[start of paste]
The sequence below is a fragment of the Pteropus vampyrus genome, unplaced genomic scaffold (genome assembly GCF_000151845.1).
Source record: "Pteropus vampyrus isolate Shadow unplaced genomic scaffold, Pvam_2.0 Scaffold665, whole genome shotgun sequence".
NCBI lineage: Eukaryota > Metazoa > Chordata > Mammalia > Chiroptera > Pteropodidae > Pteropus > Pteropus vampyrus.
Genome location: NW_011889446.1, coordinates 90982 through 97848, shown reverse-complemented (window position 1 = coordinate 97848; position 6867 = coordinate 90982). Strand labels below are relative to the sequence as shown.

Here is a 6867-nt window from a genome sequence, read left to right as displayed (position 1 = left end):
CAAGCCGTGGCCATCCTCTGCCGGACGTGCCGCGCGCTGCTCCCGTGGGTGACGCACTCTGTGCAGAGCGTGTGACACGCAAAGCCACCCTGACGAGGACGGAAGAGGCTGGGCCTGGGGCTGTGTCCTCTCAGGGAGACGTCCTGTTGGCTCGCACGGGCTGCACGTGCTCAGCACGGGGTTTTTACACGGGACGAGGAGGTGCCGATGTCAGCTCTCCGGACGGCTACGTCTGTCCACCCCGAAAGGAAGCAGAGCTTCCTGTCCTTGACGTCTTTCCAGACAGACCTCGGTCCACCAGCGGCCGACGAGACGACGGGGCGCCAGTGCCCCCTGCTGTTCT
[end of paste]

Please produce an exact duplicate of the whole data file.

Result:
The sequence below is a fragment of the Pteropus vampyrus genome, unplaced genomic scaffold (genome assembly GCF_000151845.1).
Source record: "Pteropus vampyrus isolate Shadow unplaced genomic scaffold, Pvam_2.0 Scaffold665, whole genome shotgun sequence".
NCBI lineage: Eukaryota > Metazoa > Chordata > Mammalia > Chiroptera > Pteropodidae > Pteropus > Pteropus vampyrus.
Genome location: NW_011889446.1, coordinates 90982 through 97848, shown reverse-complemented (window position 1 = coordinate 97848; position 6867 = coordinate 90982). Strand labels below are relative to the sequence as shown.

Here is a 6867-nt window from a genome sequence, read left to right as displayed (position 1 = left end):
CAAGCCGTGGCCATCCTCTGCCGGACGTGCCGCGCGCTGCTCCCGTGGGTGACGCACTCTGTGCAGAGCGTGTGACACGCAAAGCCACCCTGACGAGGACGGAAGAGGCTGGGCCTGGGGCTGTGTCCTCTCAGGGAGACGTCCTGTTGGCTCGCACGGGCTGCACGTGCTCAGCACGGGGTTTTTACACGGGACGAGGAGGTGCCGATGTCAGCTCTCCGGACGGCTACGTCTGTCCACCCCGAAAGGAAGCAGAGCTTCCTGTCCTTGACGTCTTTCCAGACAGACCTCGGTCCACCAGCGGCCGACGAGACGACGGGGCGCCAGTGCCCCCTGCTGTTCT